The most used CODEC for IP Telephony is called G.711, and the sound is sent using RTP packets. An RTP packet contains 20 ms of sound, so 50 RTP packets are sent each second. (50 * 20 ms = 1 second.)
The size of each RTP packet is: 20 byte IP header + 8 byte UDP header + 12 byte RTP header + 160 byte G.711 data = 200 byte total.
50 RTP packets per second with 200 byte per RTP packet becomes 50 * 200 byte per second = 10000 byte per second. With 8 bit/byte, it becomes 80 kbit/s. This number, 80 kbit/s, is familiar to many people working with IP telephony.
ADSL connections have some extra ovherhead, because the IP packets can’t be sent directly on the ADSL connection, but must be encapsulated into ATM cells, which contain 48 byte each. Each ATM cell has a small header of 5 byte in front of the 48 byte data, and thus takes up 5+48 = 53 byte.
Only complete ATM cells can be transmitted, so an RTP packet of 200 byte is put into 5 ATM cells.
(200/48 = 4.17)
On an ADSL connection, an RTP packet thus takes up 5 ATM cells of 53 byte = 5*53 byte = 265 byte.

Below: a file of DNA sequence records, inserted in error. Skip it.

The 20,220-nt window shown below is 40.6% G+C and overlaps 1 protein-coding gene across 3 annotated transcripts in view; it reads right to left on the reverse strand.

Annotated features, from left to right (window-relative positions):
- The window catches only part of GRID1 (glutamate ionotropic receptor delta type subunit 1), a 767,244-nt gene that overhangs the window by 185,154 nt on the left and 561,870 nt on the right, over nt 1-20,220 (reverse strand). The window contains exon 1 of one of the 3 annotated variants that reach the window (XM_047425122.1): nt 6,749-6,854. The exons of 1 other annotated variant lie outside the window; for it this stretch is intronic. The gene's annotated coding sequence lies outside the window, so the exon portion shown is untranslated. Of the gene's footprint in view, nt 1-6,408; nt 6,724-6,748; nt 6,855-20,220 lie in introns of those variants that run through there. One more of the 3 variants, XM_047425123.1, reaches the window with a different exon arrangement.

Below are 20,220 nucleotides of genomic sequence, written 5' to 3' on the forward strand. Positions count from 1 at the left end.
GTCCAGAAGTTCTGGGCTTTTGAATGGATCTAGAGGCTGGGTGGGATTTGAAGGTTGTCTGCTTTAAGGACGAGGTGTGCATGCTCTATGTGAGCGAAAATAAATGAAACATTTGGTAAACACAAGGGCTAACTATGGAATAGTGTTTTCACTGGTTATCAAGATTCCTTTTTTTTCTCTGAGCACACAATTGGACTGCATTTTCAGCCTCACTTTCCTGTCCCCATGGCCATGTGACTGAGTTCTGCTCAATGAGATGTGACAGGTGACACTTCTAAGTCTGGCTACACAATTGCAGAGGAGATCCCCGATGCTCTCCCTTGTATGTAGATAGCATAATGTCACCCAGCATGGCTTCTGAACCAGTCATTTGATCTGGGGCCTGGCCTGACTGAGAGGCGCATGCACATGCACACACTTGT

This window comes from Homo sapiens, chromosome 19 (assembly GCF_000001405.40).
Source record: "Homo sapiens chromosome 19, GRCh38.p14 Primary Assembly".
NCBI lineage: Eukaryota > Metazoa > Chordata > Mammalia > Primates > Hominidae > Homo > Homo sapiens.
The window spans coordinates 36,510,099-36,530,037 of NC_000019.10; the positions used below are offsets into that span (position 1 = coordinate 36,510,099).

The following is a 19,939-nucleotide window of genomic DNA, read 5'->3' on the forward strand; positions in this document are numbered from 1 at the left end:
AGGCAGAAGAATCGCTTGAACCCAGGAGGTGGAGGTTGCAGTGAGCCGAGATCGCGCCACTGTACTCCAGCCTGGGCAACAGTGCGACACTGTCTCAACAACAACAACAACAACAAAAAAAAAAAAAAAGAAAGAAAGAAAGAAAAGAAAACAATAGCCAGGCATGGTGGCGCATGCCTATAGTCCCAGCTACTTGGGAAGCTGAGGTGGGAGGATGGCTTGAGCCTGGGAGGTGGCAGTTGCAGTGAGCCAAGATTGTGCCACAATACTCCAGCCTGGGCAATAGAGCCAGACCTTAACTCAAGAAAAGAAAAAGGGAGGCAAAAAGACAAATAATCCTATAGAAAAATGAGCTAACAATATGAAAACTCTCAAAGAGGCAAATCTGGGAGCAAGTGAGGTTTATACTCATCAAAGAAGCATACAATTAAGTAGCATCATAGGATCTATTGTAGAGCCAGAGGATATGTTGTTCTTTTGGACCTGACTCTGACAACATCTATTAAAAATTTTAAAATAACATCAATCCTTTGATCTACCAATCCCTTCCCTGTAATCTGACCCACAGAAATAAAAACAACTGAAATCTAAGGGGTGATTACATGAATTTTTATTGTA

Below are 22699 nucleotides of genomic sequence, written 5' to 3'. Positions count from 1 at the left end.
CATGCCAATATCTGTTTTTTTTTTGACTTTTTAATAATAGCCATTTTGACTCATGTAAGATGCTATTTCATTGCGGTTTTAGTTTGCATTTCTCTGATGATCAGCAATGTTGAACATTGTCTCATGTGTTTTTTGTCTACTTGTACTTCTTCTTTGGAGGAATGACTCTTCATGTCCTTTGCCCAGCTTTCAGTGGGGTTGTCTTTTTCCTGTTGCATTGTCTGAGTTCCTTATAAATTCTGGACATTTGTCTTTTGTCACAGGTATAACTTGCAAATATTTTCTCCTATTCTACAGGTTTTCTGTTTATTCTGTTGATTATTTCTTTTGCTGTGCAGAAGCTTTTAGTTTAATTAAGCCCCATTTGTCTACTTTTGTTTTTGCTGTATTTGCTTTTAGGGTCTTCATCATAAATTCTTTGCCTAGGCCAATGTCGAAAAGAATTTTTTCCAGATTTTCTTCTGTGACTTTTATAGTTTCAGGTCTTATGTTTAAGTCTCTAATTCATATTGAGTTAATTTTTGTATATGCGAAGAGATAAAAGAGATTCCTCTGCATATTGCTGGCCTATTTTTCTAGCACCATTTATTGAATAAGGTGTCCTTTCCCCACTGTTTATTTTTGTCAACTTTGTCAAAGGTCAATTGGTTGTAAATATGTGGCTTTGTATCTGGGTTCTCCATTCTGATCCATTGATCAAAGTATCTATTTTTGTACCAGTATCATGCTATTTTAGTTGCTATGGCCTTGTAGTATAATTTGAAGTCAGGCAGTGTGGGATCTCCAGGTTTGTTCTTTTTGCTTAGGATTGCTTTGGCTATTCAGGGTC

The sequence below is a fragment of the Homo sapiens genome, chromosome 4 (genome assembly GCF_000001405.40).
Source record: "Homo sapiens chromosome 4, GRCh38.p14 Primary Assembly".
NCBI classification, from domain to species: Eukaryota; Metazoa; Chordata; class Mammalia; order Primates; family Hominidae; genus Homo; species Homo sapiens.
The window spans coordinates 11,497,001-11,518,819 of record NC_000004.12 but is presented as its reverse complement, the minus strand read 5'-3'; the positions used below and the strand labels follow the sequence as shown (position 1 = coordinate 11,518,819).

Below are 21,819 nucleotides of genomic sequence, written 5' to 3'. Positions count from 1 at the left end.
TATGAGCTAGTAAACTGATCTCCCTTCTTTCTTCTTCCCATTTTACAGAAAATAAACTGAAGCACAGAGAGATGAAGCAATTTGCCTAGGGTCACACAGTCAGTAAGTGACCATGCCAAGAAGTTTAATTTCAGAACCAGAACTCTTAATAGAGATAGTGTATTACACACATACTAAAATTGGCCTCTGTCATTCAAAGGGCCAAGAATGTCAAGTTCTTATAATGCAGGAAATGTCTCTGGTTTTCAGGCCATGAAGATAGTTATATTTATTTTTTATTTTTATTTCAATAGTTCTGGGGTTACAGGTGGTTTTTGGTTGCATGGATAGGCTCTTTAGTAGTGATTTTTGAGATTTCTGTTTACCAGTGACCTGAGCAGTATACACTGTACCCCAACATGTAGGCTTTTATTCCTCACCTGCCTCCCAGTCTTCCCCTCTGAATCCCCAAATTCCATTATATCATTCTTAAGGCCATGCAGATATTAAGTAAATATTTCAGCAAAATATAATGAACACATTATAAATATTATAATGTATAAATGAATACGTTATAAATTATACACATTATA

50 RTP packets per second with 265 byte per RTP packet becomes 50 * 265 byte per second = 13250 byte per second. With 8 bit/byte, it becomes 106 kbit/s.
In reality, an ADSL connection of 512 kbit/s has the capacity for 4 concurrent IP telephone conversations (512/106 = 4.8), not 6 (512/80 = 6.4), which you would otherwise think.
It is worth noting that ADSL2, ADSL2+ and VDSL connections also use ATM encapsulation, but VDSL2 connections typically do not.
A quick tip: When setting the connection bandwidth for an ADSL connection on a SmartShare, a correctly set Connection Type means that the ATM encapsulation overhead is taken into account, and the connection is not overloaded, but can be used optimally.